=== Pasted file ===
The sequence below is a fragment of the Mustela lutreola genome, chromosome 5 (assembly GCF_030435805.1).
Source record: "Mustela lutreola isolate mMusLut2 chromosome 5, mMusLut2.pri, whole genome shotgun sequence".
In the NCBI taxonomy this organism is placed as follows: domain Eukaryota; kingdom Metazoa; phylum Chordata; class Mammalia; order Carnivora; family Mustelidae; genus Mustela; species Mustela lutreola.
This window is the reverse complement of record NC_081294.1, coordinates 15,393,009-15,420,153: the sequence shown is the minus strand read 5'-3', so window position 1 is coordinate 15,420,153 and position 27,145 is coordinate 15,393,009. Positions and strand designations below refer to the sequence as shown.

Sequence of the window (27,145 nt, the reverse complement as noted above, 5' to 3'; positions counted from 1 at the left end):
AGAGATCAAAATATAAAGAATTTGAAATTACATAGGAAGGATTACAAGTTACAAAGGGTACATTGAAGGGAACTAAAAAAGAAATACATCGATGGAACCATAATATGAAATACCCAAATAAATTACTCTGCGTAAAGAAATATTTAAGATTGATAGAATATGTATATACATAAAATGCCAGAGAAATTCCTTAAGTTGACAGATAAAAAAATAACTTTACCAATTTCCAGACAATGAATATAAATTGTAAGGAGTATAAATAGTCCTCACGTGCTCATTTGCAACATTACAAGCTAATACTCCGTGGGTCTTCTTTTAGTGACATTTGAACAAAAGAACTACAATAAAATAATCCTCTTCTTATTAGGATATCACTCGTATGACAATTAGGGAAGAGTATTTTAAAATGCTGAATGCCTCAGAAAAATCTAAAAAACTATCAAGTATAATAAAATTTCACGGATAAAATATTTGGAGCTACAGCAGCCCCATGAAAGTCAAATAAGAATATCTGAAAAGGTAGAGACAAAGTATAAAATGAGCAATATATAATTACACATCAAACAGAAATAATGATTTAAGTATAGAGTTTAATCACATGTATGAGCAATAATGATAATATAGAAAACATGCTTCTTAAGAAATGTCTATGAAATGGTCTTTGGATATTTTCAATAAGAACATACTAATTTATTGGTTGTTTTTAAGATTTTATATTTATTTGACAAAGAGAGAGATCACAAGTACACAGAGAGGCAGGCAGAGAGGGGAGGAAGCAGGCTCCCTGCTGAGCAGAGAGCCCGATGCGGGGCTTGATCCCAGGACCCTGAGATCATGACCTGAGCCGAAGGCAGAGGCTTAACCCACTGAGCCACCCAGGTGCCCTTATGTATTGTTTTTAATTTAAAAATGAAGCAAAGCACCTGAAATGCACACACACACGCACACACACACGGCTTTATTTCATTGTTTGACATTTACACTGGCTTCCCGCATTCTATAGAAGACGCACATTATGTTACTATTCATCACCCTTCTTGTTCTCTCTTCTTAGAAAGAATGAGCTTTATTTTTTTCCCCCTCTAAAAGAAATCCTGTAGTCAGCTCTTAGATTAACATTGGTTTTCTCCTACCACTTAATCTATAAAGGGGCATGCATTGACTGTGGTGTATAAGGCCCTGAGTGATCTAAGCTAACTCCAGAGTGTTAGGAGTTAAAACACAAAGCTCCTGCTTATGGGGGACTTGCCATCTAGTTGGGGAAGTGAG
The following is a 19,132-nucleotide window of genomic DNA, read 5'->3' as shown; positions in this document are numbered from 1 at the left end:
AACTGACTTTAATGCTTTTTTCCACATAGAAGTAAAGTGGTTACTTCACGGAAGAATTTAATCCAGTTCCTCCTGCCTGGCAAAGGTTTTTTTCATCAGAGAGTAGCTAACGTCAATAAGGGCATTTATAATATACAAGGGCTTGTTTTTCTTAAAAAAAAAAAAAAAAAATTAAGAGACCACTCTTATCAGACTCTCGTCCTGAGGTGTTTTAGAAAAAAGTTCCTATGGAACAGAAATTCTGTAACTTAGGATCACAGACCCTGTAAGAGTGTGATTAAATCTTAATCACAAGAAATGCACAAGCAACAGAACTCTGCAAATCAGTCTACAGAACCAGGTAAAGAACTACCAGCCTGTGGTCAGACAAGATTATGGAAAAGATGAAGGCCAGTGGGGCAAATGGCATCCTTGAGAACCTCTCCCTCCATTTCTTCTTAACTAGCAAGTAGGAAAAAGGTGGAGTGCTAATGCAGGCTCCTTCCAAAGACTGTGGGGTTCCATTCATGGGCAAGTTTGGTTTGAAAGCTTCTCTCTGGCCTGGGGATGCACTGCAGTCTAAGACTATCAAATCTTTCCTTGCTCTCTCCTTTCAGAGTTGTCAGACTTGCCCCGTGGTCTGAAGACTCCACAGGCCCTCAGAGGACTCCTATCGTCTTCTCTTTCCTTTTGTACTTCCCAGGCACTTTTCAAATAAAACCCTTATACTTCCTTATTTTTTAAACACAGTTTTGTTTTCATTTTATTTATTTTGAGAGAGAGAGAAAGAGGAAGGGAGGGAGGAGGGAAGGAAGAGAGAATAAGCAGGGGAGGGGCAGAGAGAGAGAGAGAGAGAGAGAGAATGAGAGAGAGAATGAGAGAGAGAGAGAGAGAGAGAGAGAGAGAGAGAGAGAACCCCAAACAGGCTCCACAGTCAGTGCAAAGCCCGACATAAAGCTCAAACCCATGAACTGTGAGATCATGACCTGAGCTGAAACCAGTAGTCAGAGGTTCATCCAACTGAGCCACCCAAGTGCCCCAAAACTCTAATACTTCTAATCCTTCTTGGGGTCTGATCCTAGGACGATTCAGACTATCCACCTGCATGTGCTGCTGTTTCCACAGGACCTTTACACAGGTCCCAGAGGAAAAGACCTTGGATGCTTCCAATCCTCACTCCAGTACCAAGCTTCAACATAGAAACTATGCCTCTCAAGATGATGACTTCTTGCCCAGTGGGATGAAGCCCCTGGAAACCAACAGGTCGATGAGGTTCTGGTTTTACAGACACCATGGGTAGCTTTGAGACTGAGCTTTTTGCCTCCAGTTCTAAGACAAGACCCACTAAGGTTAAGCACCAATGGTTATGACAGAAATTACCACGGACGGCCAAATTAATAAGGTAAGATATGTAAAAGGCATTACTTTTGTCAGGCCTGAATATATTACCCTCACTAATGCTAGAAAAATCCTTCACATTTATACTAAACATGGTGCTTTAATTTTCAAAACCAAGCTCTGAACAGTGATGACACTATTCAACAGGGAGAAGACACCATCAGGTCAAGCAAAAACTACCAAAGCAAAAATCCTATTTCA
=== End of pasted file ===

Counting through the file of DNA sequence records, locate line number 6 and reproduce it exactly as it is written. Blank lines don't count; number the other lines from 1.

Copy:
AGAGATCAAAATATAAAGAATTTGAAATTACATAGGAAGGATTACAAGTTACAAAGGGTACATTGAAGGGAACTAAAAAAGAAATACATCGATGGAACCATAATATGAAATACCCAAATAAATTACTCTGCGTAAAGAAATATTTAAGATTGATAGAATATGTATATACATAAAATGCCAGAGAAATTCCTTAAGTTGACAGATAAAAAAATAACTTTACCAATTTCCAGACAATGAATATAAATTGTAAGGAGTATAAATAGTCCTCACGTGCTCATTTGCAACATTACAAGCTAATACTCCGTGGGTCTTCTTTTAGTGACATTTGAACAAAAGAACTACAATAAAATAATCCTCTTCTTATTAGGATATCACTCGTATGACAATTAGGGAAGAGTATTTTAAAATGCTGAATGCCTCAGAAAAATCTAAAAAACTATCAAGTATAATAAAATTTCACGGATAAAATATTTGGAGCTACAGCAGCCCCATGAAAGTCAAATAAGAATATCTGAAAAGGTAGAGACAAAGTATAAAATGAGCAATATATAATTACACATCAAACAGAAATAATGATTTAAGTATAGAGTTTAATCACATGTATGAGCAATAATGATAATATAGAAAACATGCTTCTTAAGAAATGTCTATGAAATGGTCTTTGGATATTTTCAATAAGAACATACTAATTTATTGGTTGTTTTTAAGATTTTATATTTATTTGACAAAGAGAGAGATCACAAGTACACAGAGAGGCAGGCAGAGAGGGGAGGAAGCAGGCTCCCTGCTGAGCAGAGAGCCCGATGCGGGGCTTGATCCCAGGACCCTGAGATCATGACCTGAGCCGAAGGCAGAGGCTTAACCCACTGAGCCACCCAGGTGCCCTTATGTATTGTTTTTAATTTAAAAATGAAGCAAAGCACCTGAAATGCACACACACACGCACACACACACGGCTTTATTTCATTGTTTGACATTTACACTGGCTTCCCGCATTCTATAGAAGACGCACATTATGTTACTATTCATCACCCTTCTTGTTCTCTCTTCTTAGAAAGAATGAGCTTTATTTTTTTCCCCCTCTAAAAGAAATCCTGTAGTCAGCTCTTAGATTAACATTGGTTTTCTCCTACCACTTAATCTATAAAGGGGCATGCATTGACTGTGGTGTATAAGGCCCTGAGTGATCTAAGCTAACTCCAGAGTGTTAGGAGTTAAAACACAAAGCTCCTGCTTATGGGGGACTTGCCATCTAGTTGGGGAAGTGAG